Editor’s Note: Rafia Zakaria is the author of “The Upstairs Wife: An Intimate History of Pakistan” (Beacon 2015) and “Veil” (Bloomsbury 2017). She is a columnist for Dawn newspaper in Pakistan and The Baffler. The views expressed in this commentary are her own. View more opinion on CNN.
It began on Twitter. On November 7, Professor Eric Rasmusen, a man who is part of the faculty at Indiana University’s Kelley School of Business, tweeted: “geniuses are overwhelmingly male because they combine outlier high IQ with moderately low Agreeableness and moderately low Conscientiousness.” The tweet was a quote from an article titled “Are Women Destroying Academia? Probably.” The piece, from an obscure website, argues that women are more “conformist, empathetic and sympathetic,” which in turn makes them “unsuited” for academia.
Nor are women the only group that Rasmusen considers lesser beings; in the past he has reportedly expressed both racist and homophobic views. As much as it rankles to parrot his bigotry, for the record, examples of his hateful statements include his arguing, according to the University provost, that black students are unqualified for attendance at elite institutions and according to the Indiana Daily Student, gay men must be excluded from academia because they cannot help but abuse students.
It is Eric Rasmusen who is unsuited for academia. The administrators of Indiana University, however, don’t think so. After the Rasmusen controversy exploded on social media, Provost Lauren Robel issued a strongly worded statement decrying Rasmusen’s actions and stating its nondiscrimination policy, but asserting that the First Amendment precludes the university from firing him. The school will allow students to opt out of Rasmusen’s courses (currently required for business majors) and will monitor his grading, but everything else, according to the statement, will be left just the way it was.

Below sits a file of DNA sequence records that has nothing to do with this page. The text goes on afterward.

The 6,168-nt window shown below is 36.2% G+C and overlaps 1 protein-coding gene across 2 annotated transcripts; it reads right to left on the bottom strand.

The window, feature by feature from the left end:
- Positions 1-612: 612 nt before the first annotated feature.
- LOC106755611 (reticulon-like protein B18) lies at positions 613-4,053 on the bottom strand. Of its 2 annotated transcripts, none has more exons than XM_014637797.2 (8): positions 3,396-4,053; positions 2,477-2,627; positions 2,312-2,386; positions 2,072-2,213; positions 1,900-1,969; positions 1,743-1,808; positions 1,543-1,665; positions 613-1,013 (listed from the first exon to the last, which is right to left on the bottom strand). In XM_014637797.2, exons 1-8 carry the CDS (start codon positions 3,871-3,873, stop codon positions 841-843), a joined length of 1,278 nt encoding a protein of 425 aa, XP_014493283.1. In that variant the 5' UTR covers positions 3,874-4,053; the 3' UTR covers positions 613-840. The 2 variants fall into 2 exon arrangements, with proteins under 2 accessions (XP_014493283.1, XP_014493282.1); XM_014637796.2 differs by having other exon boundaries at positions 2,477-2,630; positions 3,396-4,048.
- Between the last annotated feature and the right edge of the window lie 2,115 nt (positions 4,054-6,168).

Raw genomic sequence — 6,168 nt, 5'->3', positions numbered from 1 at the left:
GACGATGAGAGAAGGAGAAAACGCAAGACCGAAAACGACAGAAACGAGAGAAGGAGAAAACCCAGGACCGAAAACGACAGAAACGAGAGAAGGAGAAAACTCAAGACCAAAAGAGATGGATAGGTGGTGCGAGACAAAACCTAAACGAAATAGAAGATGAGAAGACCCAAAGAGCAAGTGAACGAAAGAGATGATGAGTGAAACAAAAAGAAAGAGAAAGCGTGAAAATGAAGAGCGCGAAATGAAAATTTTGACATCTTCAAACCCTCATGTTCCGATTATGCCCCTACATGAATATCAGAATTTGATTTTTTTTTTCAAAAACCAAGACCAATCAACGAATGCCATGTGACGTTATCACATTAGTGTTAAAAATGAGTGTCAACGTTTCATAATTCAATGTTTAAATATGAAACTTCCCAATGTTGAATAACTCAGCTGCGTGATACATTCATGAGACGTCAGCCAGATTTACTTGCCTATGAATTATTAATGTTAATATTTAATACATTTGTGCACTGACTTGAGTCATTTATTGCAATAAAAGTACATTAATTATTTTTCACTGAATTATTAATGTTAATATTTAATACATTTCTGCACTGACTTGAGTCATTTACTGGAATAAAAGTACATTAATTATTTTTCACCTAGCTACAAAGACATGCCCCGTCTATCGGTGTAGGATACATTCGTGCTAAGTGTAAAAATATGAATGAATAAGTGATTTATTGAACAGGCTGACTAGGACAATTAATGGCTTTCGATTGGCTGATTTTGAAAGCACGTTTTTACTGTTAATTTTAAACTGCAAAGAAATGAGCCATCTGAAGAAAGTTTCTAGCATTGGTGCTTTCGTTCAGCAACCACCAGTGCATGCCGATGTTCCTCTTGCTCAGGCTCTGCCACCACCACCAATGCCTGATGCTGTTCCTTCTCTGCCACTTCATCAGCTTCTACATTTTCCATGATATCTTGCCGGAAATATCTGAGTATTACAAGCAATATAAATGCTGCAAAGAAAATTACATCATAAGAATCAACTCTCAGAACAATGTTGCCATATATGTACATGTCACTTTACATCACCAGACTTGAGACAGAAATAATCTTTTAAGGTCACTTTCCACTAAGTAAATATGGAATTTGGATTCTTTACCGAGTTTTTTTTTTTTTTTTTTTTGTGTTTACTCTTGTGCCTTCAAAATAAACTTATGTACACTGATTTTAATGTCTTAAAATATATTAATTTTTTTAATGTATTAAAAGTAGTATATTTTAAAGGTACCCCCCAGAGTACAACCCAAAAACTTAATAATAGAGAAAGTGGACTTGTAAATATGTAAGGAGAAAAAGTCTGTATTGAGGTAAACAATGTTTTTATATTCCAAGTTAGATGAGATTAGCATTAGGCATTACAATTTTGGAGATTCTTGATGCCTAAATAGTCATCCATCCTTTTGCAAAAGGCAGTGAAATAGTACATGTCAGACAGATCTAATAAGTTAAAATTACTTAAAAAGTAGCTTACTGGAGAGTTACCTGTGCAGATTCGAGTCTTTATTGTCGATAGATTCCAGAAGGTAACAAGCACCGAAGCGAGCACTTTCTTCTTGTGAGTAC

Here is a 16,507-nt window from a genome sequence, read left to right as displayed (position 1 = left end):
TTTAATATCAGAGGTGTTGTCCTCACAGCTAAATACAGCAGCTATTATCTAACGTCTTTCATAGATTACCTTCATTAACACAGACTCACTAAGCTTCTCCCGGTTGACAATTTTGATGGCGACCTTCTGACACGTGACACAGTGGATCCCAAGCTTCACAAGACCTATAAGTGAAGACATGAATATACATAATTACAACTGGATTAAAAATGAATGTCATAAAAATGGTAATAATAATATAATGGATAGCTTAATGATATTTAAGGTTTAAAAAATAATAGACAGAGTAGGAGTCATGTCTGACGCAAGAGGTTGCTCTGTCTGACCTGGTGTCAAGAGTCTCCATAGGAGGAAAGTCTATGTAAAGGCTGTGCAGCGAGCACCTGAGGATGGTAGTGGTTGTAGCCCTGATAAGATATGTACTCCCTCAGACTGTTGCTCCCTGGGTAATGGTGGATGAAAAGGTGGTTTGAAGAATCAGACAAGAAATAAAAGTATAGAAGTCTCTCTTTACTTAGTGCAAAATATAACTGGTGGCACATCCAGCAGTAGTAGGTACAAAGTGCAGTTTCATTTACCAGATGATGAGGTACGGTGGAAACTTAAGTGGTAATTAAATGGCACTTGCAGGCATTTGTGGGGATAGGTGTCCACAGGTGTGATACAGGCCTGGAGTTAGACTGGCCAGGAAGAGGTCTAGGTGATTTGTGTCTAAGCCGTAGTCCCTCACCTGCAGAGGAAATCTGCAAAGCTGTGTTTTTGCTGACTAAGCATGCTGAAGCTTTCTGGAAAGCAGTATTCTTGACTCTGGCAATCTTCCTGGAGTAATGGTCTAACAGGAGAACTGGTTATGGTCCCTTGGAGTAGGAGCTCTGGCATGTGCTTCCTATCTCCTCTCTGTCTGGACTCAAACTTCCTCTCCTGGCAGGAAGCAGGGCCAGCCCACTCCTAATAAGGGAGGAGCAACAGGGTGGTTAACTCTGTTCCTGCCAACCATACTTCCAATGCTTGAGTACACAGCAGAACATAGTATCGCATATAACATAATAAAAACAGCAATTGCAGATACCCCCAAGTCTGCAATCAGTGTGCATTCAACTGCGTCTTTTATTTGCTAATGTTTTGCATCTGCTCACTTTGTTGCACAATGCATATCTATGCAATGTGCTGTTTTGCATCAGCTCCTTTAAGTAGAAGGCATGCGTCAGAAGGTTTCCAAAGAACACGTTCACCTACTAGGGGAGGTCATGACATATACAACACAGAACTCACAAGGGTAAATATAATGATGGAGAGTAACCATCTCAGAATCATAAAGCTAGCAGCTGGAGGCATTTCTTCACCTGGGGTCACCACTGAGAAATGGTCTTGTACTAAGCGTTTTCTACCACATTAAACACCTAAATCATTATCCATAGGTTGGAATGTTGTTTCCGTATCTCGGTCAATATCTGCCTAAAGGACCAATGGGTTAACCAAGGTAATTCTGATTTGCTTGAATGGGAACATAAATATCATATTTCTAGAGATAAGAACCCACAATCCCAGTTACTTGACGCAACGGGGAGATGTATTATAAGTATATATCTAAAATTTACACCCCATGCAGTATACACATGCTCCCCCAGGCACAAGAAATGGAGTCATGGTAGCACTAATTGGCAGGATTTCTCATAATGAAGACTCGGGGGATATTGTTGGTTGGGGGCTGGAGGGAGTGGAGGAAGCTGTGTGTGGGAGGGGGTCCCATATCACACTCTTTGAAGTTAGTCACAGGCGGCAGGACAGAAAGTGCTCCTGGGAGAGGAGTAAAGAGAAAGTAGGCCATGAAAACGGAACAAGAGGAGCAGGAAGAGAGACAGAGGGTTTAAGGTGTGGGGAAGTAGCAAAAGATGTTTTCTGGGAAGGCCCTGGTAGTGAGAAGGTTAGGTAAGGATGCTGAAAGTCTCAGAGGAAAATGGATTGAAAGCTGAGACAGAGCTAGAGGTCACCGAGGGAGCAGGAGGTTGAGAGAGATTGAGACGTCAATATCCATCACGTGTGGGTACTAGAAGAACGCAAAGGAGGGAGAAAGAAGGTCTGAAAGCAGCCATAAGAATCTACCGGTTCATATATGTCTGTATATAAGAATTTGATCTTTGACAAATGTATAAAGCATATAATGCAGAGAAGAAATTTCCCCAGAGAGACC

Indiana University’s position reveals an unwillingness to stand up for women, racial minorities and LGBTQI students who are now even more vulnerable to the all powerful “tenured” professors who may never be fired.
As a graduate student at Indiana University, I along with several other students I knew experienced sexual harassment, bullying and inappropriate behavior from faculty members, some inside the classroom and some beyond it. None of us reported anything. Our decisions not to come forward were in some part due to the invasive and onerous requirements of filing a complaint but had far more to do with our awareness of the near-guarantee that (as in Rasmusen’s case) nothing would be done. Rasmusen has not been accused of anything like what we experienced, but I do understand firsthand how intimidating the prospect of reporting misconduct in a university setting can be. If on top of what we had already endured, my colleagues and I also knew that the faculty members in question held racist and misogynist views, we likely would have been even more determined to stay silent.
No matter how powerfully condemnatory the language of its statement against Rasmusen, Indiana University’s latest actions (or lack of action) will very likely silence even more students who face harassment or bullying. In defending Rasmusen’s continued appointment, the university administration is sending a clear message about its prioritizing of the rights of white and male professors. As sociology major and IU sophomore Maya Rose John told me, in the wake of the university’s decision, “I feel like IU is condoning having bigoted educators, which makes me feel like they don’t value me as a woman or my education.” Many more students, graduate instructors and even faculty likely feel just the same way. Rasmusen, for his part, has not apologized, but attacked the university that has committed to keeping him on its faculty.
Keeping Rasmussen on the faculty also smacks of moral hypocrisy. In recent days, campuses all around the country have faced a spate of anti-Semitic and racist incidents that have stunned and frightened students. A noose was found hanging in a residence hall at Auburn University, a swastika was scratched into a door and racist stickers and posters have appeared on light poles and bus stop signs at Iowa State University and burning crosses from a KKK rally were featured on social media at the University of Wisconsin in Eau Claire. At Syracuse University, reports of racist and anti-Semitic graffiti have occurred in recent days. Additional incidents which are still being investigated have involved students verbally assaulting an African American student, a note left with anti-Native American writing and graffiti against Asian Americans in the art building.